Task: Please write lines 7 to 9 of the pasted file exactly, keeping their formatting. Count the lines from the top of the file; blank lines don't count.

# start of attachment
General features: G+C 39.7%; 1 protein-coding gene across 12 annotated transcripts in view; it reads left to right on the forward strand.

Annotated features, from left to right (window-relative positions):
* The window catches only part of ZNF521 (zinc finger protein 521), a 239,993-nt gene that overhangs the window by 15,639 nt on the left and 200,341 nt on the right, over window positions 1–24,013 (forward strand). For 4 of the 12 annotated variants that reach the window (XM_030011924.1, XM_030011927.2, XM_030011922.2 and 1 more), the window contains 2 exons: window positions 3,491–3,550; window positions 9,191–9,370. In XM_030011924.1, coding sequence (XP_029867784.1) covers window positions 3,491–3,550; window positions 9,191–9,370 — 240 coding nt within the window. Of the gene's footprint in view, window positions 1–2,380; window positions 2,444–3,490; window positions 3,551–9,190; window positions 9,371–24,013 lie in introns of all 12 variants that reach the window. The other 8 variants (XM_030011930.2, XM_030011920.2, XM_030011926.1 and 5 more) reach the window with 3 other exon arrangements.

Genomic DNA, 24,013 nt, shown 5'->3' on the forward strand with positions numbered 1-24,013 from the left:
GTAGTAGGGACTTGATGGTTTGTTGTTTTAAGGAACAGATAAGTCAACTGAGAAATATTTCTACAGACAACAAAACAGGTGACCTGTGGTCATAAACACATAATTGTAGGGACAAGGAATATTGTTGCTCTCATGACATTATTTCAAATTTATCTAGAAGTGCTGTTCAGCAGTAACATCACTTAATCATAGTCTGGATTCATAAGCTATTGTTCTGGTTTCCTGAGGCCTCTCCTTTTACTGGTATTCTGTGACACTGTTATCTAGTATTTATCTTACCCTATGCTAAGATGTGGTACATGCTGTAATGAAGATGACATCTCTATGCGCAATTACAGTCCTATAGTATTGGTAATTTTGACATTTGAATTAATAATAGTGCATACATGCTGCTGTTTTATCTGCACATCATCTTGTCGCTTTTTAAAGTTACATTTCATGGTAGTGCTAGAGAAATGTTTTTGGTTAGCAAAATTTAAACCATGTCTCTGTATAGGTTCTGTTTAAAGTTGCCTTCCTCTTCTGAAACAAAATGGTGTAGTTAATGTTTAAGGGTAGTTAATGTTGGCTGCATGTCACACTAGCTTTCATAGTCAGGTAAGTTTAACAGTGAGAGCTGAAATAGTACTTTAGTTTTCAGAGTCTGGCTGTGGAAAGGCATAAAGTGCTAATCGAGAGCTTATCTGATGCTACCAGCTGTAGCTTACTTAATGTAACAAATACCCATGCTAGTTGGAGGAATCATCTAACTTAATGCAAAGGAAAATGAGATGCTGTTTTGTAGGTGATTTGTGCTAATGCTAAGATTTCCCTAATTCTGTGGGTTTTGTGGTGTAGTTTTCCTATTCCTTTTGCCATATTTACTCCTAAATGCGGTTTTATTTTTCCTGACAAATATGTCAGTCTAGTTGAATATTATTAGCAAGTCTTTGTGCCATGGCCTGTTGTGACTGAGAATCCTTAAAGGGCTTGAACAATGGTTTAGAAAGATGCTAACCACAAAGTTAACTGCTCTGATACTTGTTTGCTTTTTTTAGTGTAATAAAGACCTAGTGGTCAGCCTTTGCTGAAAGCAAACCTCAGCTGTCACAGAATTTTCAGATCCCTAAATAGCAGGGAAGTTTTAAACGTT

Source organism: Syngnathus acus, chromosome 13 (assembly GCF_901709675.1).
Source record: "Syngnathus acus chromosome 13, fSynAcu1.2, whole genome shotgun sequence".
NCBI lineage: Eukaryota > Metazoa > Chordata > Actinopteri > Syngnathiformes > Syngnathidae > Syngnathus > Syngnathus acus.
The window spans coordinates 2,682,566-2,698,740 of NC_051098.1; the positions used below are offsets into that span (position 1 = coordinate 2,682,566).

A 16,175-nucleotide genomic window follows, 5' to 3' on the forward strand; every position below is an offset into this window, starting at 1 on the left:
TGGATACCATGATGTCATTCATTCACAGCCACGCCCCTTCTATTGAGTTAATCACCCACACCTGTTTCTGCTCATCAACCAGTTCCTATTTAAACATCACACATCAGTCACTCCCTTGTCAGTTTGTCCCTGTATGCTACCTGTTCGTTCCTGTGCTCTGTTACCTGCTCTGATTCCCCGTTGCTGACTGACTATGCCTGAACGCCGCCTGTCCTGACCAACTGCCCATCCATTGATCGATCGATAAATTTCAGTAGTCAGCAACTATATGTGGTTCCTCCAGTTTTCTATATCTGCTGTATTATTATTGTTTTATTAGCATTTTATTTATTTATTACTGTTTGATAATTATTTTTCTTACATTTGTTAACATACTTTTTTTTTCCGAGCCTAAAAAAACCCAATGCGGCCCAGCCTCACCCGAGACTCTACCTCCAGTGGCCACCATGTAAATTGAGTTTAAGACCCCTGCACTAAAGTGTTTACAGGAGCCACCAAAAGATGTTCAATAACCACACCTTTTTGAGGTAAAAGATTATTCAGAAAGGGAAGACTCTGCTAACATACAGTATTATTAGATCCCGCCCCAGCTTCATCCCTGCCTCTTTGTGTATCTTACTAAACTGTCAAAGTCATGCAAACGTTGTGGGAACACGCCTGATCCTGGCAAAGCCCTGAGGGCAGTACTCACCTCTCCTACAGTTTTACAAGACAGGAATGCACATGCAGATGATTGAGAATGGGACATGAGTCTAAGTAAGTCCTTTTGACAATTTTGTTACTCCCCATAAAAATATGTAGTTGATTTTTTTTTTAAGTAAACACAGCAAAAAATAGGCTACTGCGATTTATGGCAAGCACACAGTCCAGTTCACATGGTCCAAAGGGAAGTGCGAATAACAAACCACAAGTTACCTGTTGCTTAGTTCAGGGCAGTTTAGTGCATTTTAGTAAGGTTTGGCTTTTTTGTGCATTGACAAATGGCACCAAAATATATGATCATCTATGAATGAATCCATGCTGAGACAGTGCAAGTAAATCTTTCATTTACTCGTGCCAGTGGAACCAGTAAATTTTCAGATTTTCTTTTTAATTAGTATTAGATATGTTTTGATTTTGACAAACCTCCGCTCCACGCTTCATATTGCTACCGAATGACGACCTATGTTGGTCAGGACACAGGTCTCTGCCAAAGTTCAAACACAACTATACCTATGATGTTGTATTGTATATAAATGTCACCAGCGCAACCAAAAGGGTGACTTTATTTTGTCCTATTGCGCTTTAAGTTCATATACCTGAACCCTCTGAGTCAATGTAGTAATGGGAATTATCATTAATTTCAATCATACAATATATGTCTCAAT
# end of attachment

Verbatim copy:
Source record: "Syngnathus acus chromosome 13, fSynAcu1.2, whole genome shotgun sequence".
NCBI lineage: Eukaryota > Metazoa > Chordata > Actinopteri > Syngnathiformes > Syngnathidae > Syngnathus > Syngnathus acus.
The window spans coordinates 2,682,566-2,698,740 of NC_051098.1; the positions used below are offsets into that span (position 1 = coordinate 2,682,566).